If a post-lift pump makes you feel like Superman, a nice long run has to be kryptonite, right? Not so fast. With a bit of scheduling and workout tweaking, resistance and aerobic training can exist simultaneously and harmoniously.
The concept is called concurrent training, and Alex Viada, C.S.C.S; David Larson, C.S.C.S*D; and 2016 NCSA Personal Trainer of the Year Nick Tumminello, CPT, are here to coach us on how to make our running and strength aspirations get along.
The Relationship Between Running and Strength
The myth that running makes you small is just that. “There’s plenty of proof with contest bodybuilders—whose sole interest is building muscle—that you can use aerobic training to burn fat and build fitness, while also building muscle,” Viada says. Just ask former professional runner and American record holder Ryan Hall: After hanging up the trainers, the sub-2:05 marathoner packed on 40 pounds of muscle while running about 40 miles per week.
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A fitness regime that involves weekly bouts of resistance and aerobic exercise is called concurrent training. In fact, resistance training can aid aerobic performance and vice versa. “Concurrent training enhances the potential for gaining muscle mass,” Viada says. “Because it increases general work capacity and helps you recover faster, you’ll be more mentally and physically capable an hour into a resistance workout with a general aerobic base.”
The research on concurrent training includes a variety of aerobic modalities, including running, walking, cycling, rowing, and others. Of the lot, running seems to be the least effective supplement to resistance gains. The mechanics of hypertrophy, Larson says, favor cardio that promotes the metabolic stimulation of lower body muscle tissue. “On the stair trainer, you feel your quads burning; on the bike, your legs are burning. Those things are going to give out before your heart does,” Larson says. “Because running is a full-body cardiovascular exercise, usually the legs aren’t going to give out first.”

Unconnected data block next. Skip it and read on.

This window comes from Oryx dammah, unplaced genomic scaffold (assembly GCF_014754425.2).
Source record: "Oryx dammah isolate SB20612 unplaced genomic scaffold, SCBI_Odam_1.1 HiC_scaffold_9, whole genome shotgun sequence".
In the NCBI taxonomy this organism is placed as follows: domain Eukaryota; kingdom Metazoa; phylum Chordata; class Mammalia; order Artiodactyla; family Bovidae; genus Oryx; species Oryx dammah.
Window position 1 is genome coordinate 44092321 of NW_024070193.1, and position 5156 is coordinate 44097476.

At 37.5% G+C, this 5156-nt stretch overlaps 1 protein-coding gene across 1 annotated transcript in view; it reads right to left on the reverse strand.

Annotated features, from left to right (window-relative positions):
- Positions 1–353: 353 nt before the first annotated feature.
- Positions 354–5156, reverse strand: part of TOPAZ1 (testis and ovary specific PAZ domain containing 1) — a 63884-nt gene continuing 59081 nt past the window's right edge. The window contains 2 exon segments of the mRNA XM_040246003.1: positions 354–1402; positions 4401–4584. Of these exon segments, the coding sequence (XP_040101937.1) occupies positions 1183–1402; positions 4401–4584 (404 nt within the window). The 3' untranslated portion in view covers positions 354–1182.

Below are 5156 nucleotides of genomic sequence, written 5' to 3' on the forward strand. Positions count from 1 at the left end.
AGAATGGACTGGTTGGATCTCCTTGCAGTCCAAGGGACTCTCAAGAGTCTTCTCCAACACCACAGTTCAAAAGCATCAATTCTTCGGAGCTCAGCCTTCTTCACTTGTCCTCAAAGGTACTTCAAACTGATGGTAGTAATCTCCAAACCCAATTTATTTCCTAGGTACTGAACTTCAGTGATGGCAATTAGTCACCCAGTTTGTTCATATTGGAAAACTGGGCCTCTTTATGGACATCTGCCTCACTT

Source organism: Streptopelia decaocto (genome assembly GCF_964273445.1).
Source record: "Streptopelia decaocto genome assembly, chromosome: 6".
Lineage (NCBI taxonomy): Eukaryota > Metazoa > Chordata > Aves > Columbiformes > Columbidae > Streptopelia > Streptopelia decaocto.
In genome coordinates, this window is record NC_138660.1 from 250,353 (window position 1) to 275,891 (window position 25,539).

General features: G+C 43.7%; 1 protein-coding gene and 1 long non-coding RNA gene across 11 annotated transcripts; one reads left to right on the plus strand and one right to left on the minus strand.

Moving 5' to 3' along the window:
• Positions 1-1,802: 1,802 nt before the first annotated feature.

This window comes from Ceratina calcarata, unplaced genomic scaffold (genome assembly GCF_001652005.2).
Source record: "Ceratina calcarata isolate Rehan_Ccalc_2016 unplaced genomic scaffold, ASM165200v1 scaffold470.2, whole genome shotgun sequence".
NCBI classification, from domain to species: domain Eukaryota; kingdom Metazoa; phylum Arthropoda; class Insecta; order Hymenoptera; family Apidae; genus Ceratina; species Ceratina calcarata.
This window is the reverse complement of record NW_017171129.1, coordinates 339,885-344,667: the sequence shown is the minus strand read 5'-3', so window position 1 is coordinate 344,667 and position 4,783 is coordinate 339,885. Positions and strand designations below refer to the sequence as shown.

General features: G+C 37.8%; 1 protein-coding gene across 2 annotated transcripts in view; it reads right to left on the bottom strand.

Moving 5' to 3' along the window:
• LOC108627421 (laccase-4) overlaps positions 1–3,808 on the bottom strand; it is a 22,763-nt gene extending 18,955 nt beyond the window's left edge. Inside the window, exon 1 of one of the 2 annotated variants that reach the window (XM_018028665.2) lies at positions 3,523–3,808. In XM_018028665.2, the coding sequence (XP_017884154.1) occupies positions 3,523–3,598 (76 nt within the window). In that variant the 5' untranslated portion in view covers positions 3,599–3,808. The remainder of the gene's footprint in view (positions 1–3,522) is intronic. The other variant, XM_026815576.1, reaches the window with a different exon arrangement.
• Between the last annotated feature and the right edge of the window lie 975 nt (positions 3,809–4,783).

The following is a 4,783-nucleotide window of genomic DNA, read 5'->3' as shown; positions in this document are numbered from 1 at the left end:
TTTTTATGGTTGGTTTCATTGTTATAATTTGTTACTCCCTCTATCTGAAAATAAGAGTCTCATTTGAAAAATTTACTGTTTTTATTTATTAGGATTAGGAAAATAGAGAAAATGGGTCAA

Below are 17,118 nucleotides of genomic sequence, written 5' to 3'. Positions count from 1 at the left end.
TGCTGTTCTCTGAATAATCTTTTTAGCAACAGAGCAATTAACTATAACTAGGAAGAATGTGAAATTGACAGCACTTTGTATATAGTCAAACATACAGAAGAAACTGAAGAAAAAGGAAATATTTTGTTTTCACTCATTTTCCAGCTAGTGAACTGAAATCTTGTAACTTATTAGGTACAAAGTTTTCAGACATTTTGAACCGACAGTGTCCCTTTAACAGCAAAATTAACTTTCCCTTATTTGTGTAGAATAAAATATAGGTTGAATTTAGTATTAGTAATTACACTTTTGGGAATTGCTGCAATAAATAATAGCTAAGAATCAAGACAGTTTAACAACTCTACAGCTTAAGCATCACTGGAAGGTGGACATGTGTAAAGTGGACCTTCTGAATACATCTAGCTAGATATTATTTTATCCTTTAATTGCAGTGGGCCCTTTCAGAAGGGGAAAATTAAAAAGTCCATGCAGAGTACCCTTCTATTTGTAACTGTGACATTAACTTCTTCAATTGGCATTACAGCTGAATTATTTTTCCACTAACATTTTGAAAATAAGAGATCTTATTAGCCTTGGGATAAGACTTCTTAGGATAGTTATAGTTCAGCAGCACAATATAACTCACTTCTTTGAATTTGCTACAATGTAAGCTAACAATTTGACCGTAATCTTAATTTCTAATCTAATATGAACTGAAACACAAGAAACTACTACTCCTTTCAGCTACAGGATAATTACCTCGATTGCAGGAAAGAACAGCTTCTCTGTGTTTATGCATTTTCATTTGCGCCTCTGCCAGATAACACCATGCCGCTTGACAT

Viada notes that the mainly eccentric component of running might interfere with strength training more than cycling. Despite this, the efficiency of the individual is key. A well-adapted runner, he says, can run substantial distances without a detrimental effect to his or her weight training. A less efficient runner, however, might tire sooner, thus entering a subsequent resistance session depleted.
Run after resistance training for most mass…
If your primary concern is building or maintaining muscle mass and strength, then running can’t be paramount. “Whatever you do first—strength or cardio—is really what you’re going to get the most benefit from, due to the fatigue coming from it,” Tumminello says. He’s referring to two sessions on the same day. Still, the statement applies to the general relationship between strength and resistance training.
In 1980, University of Illinois-Chicago researcher Robert Hickson published a landmark paper on concurrent training. Hickson had one participant group train for endurance, another trained strength, and a third did both. “Simultaneously training for strength and endurance will result in a reduced capacity to develop strength, but will not affect the magnitude of increase in VO2max,” he wrote. Too much cardio can reduce your strength gains, but the opposite isn’t true.